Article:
Yara Said was 6 years old when she first heard the word “war.” Now based in Amsterdam, the chatty Syrian talks passionately about how she long wanted to travel the world. “I always lived in a shaky place, financially, socially, and ecologically,” Said says, “but I didn’t think I would go this way.” Equipped with her backpack, her iPhone, and hopes of a whole new world, the 26-year-old fled a dangerous Damascus back in the fall of 2015. A yearlong journey took her through nine different countries and ended with a nine-month stint at a refugee camp in the south of the Netherlands, which, “like everyone else there, I despised,” she says.
“The picture we get in the Middle East is that Europe is this utopian place, where there is no racism, no discrimination, where everyone loves each other, and then you come here and millions of people hate you,” Said says. But Said did have one positive experience in the camp: She met Fleur Bakker, the director and cofounder of an Amsterdam-based social enterprise created to provide fulfilling, dignified work for refugees. Bakker offered Said the chance to participate in projects with the social enterprise and helped her resettle in Amsterdam. “I never went back to my camp,” Said says with a grin.
Today, Said works with Bakker’s organization, Refugee Company, as a visual artist. She helps design textiles that the company sells, leads workshops, and is working to organize a refugee artists’ network. Back in 2016, her name went viral after the Amnesty International-sponsored organization Refugee Nation commissioned her to design a flag for the refugee team participating in the Rio Olympic Games. The orange-and-black flag, which resembles the life vests worn by thousands of refugees, including Said, is now on display at London’s Victoria and Albert Museum.
Along with architect Femke Bijlsma and entrepreneur Michiel Lensink, Bakker came up with the idea for Refugee Company in the summer of 2015, the year when more than one million refugees arrived in Europe and more than 2,200 lost their lives on the way. “First, we started an emergency shelter in Amsterdam, where we connected people who were almost suicidal with temporary jobs or at least meaningful activities during the days, and then it grew and grew,” Bakker says. As the organization took off, the organizers also coordinated children’s activities and provided Dutch classes. Today, Refugee Company is a sleek, modern events hub where migrants can make new friends, network, participate in skills training workshops, and gain job placement support from staff and volunteers.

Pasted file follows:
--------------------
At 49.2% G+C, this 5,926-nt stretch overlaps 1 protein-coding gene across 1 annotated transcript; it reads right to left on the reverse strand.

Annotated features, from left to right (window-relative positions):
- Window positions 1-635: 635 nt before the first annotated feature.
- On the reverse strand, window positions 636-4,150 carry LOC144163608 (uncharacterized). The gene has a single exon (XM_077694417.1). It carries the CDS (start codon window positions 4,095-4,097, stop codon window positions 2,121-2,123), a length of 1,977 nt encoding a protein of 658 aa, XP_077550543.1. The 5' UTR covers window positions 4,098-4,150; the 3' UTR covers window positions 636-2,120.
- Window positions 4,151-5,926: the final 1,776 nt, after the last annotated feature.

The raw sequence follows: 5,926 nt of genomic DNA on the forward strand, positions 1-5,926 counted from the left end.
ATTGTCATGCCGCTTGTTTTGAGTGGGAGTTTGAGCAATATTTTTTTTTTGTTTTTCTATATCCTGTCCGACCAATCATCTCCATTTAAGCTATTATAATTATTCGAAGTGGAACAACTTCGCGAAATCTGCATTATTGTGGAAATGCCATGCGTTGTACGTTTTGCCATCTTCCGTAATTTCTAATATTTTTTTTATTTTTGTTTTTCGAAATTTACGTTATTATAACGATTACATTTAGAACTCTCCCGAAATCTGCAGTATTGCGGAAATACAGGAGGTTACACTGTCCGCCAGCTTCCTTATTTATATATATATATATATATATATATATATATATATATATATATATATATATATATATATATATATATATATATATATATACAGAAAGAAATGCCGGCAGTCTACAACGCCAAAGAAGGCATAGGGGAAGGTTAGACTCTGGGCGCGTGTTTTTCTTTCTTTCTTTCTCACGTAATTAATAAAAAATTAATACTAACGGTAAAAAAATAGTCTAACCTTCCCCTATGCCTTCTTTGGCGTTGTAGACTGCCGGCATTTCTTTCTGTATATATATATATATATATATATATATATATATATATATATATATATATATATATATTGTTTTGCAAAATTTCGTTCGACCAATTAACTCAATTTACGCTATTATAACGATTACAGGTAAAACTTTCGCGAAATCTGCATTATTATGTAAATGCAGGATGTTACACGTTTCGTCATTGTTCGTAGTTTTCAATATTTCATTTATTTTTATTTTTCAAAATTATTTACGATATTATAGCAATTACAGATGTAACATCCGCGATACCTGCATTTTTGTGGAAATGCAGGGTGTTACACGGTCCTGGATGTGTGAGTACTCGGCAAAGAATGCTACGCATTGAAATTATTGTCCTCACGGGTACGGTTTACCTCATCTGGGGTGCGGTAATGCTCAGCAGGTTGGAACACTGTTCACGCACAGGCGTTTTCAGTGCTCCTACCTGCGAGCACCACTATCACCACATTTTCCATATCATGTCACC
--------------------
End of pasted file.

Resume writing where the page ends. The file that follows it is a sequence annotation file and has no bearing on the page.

A social entrepreneur by trade, Bakker learned the importance of creating both social and professional networks for refugees from previous work with shelters and refugee assistance programs. The majority of new arrivals desperately want to improve their skills and knowledge and to feel worthwhile again, she says.
So far, Refugee Company has helped more than 200 newcomers find work as computer programmers, furniture upholsterers, metal sculptors, and hairdressers. It has also linked job seekers to companies and organizations such as Heineken, Philips, AkzoNobel, and 216 Accountants. In addition to these connections to outside companies, Refugee Company itself employs refugees at its own in-house enterprises: a restaurant, a coffee shop, and a clothing line.
“We have a really holistic approach,” Bakker says. Refugee Company staff look at what refugees did in their home countries, what they studied, and how they see their future. “We could also start a job agency, but by working together and creating a nice atmosphere, the community building starts, and from there you can build to the next step,” Bakker says.
New Skills and a new Network
Refugee Company is based in the former launderette of one of Amsterdam’s most notorious prisons, the Bijlmerbajes. Situated in a rough but up-and-coming neighborhood in the south of Amsterdam and known for its six high-rise towers, the facility ceased to be a prison in June 2016 and two months later began sheltering asylum seekers. Today, 600 people reside in its concrete former cells. At least half have used the services of Refugee Company, which is a colorful, artistic hub of activity that would turn any hipster’s head.
Upon entering the social enterprise’s doors, visitors are greeted by a trendy coffee bar decorated with eclectic art. Hip-hop music pumps through the industrial building. A hallway leads to a vast restaurant open to the public that is run by refugees with the guidance of one friendly Dutch man. The day I visit, the restaurant staff are preparing for barbecue night and planning to feed a full house of more than 70 people.